The Llewellyn John and Harriet Manchester Quantrell Awards, believed to be the nation’s oldest prize for undergraduate teaching, reflect the College’s commitment to honor inspiring teachers.
Andrew Abbott, the Gustavus F. and Ann M. Swift Distinguished Service Professor in Sociology and the College
For Andrew Abbott, teaching isn’t about material.
“If you want to learn European history, you’re going to do that better by reading a book—and reading it again, and reading it again,” Abbott said.
Instead, Abbott teaches skills. He wants students to learn how to read, how to think and how to make an argument. He finds too many undergraduates enter his class being able to make a point, but not summarize the idea of a classmate and then reframe it to make an argument against it.
“What a faculty member can actually do is teach you how to teach yourself, teach skills on how to think,” Abbott said.
Abbott, AM’75, PhD’82, joined the UChicago faculty in 1991 with his research focusing on the professions. Over the last two decades, his work has shifted to focus on higher education, the evolution of knowledge and the development of libraries. The results include what he described as two “off-beat” textbooks—Methods of Discovery and Digital/Paper: A Manual for Research and Writing with Library and Internet Materials.
One skill that Abbott finds crucial to teach is the ability to sift through deluge of information students face today. “The answer to every question is staring you in the face, but so is a lot of other stuff that’s irrelevant and what you need is actual ideas in your head so that you can say ‘Oh, I should follow that,’” he said.
Agnes Callard, Assistant Professor in Philosophy and the College
In many ways, Agnes Callard, AB’97, never really stopped being a student at the University of Chicago.
“I haven't had to find my way in the world in the sense that college ends and something different starts,” she said. “I kind of just kept doing what I was doing as an undergrad until now.”
Despite being an assistant professor in philosophy, teaching courses on ancient philosophy and contemporary ethics, Callard has never given up her role as a student. In her time on the faculty, Callard raves about courses she has taken on epistemology with Anubav Vasudevan as well as two classes she took from colleague Gabriel Lear.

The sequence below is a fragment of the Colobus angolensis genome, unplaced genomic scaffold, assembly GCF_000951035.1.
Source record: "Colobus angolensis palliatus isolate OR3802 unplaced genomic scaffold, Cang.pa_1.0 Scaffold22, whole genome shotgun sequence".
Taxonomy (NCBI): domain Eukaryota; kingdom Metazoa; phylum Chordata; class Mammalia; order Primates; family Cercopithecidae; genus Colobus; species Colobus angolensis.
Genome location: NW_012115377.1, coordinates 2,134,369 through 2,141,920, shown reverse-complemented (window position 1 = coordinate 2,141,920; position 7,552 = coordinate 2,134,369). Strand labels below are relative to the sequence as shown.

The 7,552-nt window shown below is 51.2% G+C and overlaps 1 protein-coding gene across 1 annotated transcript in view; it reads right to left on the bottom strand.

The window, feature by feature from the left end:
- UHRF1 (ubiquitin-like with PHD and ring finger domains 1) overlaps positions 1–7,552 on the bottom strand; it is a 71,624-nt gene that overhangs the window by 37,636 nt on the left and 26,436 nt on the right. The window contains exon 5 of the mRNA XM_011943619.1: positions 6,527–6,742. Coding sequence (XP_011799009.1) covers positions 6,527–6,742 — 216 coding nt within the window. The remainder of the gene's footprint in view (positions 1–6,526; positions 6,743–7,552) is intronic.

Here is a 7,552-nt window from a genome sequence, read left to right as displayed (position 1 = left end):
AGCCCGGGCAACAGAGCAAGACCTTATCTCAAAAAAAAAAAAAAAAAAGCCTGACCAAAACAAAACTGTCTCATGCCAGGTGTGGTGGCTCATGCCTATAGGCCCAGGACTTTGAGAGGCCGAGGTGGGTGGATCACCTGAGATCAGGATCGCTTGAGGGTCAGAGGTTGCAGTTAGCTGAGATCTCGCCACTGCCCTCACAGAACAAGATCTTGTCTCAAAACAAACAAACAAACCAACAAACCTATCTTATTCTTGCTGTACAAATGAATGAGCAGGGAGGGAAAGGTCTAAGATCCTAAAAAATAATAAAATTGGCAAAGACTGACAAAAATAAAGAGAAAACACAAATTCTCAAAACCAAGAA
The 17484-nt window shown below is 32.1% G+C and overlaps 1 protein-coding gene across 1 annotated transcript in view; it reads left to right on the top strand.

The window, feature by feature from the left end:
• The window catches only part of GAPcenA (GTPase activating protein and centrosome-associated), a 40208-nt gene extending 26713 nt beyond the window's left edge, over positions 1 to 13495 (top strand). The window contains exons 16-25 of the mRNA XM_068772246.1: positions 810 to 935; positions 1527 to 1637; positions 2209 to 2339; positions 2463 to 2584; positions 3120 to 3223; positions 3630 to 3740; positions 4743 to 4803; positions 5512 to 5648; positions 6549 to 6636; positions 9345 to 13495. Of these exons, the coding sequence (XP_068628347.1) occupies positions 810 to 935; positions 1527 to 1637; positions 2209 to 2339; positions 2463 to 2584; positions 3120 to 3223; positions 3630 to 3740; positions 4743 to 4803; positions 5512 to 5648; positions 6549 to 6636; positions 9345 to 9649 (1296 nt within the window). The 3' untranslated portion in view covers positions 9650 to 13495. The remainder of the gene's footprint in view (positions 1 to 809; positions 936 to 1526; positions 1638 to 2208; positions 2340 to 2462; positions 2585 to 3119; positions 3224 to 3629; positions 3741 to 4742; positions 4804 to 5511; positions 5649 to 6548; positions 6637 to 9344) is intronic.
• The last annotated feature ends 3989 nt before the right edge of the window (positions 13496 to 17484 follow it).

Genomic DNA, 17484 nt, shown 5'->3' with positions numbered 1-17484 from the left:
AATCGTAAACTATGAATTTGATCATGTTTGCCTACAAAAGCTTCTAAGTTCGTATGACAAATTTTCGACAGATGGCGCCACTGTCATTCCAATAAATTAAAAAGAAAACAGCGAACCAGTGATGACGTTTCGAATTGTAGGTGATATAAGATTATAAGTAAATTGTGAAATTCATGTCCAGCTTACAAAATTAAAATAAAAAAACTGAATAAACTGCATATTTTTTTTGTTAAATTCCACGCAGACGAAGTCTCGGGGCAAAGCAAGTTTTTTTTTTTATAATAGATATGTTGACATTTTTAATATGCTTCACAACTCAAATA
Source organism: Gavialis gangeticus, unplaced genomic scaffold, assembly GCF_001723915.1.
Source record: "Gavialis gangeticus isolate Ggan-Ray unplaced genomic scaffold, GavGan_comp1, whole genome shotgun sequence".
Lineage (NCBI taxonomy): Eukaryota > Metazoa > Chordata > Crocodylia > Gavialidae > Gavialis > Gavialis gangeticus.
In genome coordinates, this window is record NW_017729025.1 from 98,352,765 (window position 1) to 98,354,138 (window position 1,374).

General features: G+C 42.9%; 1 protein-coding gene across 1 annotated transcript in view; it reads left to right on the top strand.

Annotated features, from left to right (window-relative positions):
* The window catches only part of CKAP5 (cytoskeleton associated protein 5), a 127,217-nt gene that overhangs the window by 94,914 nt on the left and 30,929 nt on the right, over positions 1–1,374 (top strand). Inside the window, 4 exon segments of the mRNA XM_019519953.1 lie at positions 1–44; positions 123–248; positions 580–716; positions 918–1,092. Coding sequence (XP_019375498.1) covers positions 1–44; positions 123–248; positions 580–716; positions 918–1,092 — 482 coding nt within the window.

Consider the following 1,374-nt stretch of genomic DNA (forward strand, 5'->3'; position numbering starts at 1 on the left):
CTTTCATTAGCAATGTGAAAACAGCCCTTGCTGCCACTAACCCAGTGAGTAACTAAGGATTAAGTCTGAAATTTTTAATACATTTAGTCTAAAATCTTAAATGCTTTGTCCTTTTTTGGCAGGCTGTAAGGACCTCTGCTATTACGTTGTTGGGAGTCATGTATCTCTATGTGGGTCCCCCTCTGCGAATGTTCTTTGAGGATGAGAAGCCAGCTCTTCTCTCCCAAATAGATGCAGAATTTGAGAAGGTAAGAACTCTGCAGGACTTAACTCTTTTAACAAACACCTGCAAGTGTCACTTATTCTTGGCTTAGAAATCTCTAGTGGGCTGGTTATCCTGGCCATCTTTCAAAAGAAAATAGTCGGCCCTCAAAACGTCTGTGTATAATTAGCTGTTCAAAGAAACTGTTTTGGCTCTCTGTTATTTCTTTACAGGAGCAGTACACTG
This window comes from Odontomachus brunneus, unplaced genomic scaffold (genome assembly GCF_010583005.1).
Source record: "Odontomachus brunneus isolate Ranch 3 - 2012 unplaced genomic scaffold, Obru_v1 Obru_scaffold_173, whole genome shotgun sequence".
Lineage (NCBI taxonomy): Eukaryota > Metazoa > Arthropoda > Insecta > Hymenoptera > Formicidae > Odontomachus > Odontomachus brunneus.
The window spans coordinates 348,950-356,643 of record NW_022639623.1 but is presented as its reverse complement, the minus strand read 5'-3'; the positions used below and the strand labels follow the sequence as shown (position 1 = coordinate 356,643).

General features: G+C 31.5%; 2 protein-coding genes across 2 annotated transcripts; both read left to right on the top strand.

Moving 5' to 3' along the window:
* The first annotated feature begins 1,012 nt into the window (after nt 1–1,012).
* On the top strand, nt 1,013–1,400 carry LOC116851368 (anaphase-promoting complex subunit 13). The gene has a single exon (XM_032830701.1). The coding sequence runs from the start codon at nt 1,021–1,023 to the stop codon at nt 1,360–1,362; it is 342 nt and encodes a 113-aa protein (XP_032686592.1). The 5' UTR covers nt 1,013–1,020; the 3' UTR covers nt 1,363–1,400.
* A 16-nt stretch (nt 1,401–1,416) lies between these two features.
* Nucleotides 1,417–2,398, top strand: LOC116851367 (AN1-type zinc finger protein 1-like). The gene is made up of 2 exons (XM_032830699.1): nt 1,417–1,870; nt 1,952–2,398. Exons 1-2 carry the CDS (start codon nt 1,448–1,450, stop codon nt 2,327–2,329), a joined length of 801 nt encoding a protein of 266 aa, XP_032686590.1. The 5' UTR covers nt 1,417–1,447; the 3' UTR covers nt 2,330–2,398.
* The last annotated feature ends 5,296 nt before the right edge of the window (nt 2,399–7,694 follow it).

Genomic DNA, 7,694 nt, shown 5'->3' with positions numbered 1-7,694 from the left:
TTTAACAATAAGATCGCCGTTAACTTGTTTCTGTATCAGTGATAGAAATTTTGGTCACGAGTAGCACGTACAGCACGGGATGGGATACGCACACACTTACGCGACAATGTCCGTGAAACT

“I really would have liked to have taken Robert Pippin’s class on Hegel this quarter,” she said. “But I couldn’t because it was the same time as the class I was teaching.”
Hearing Callard’s philosophy of teaching, it makes sense that she never truly separated the student and the teacher from her own life.
“Teaching is a really special form of cooperative activity,” she said. “Aristotle says that teaching only happens when the student is learning. That’s because the teaching and learning happen in the same place, in the student, in the mind of another person.”
Bana Jabri, Professor in Medicine, Pediatrics and the College
Bana Jabri likes to compare her teaching method to a cubist painting.
“At the beginning of the course, I introduce different elements for which students don't necessarily see a meaning or a global image,” she said. “I tell them they have to trust me, that it's not done randomly, but that it's part of how we think scientifically.”
Jabri structures her courses in immunology and immunopathology so that students can build a foundation on the basic concepts without getting lost in the details. She says her somewhat old-fashioned method of using a whiteboard instead of computer slides in class sometimes unsettles students, but it helps her avoid overloading them with too much information too quickly.
Her goal is not only to help them master the fundamentals, but also give them the confidence that they can contribute their own ideas.
“Initially they are very scared because they think they cannot do it,” Jabri said. “But the one thing they learn—and it’s absolutely key for me that they take out of class—is that however young, one can have an outstanding idea.”
Scott Snyder, Professor in Chemistry and the College
Scott Snyder’s favorite classroom is Kent 107—a cavernous, octagonal room where he can move from blackboard to blackboard as he teaches.
“I’m kind of old-school. I like teaching with chalk,” he said.
Snyder teaches introductory courses in the undergraduate organic chemistry sequence, holding a keen awareness of differences among the students. He said it’s crucial to understand in a single row of seats there may be a first-year thinking about medical school, a third-year interested in chemical engineering, and a second-year who wants to get a doctorate in chemistry.
“On a basic level, I have to teach how A gets converted into B, but teaching is trying to tie the subject into real-world applications—how is this reaction used to make a new sweetener that doesn’t have caloric content, or how it makes the color of Mountain Dew have that weird look to it,” Snyder said.
Such applications are a part of what Snyder has contributed as a co-author of the textbook that is used at UChicago for the introductory organic chemistry sequence. He also has co-authored a text entitled Teach Better, Save Time and Have More Fun, aimed at helping faculty in teaching scientific courses, big or small.
“Being prepared, having thought ahead, having your notes, maybe even practicing things first, that solves most of the mechanical problems and challenges that exist within teaching,” Snyder said.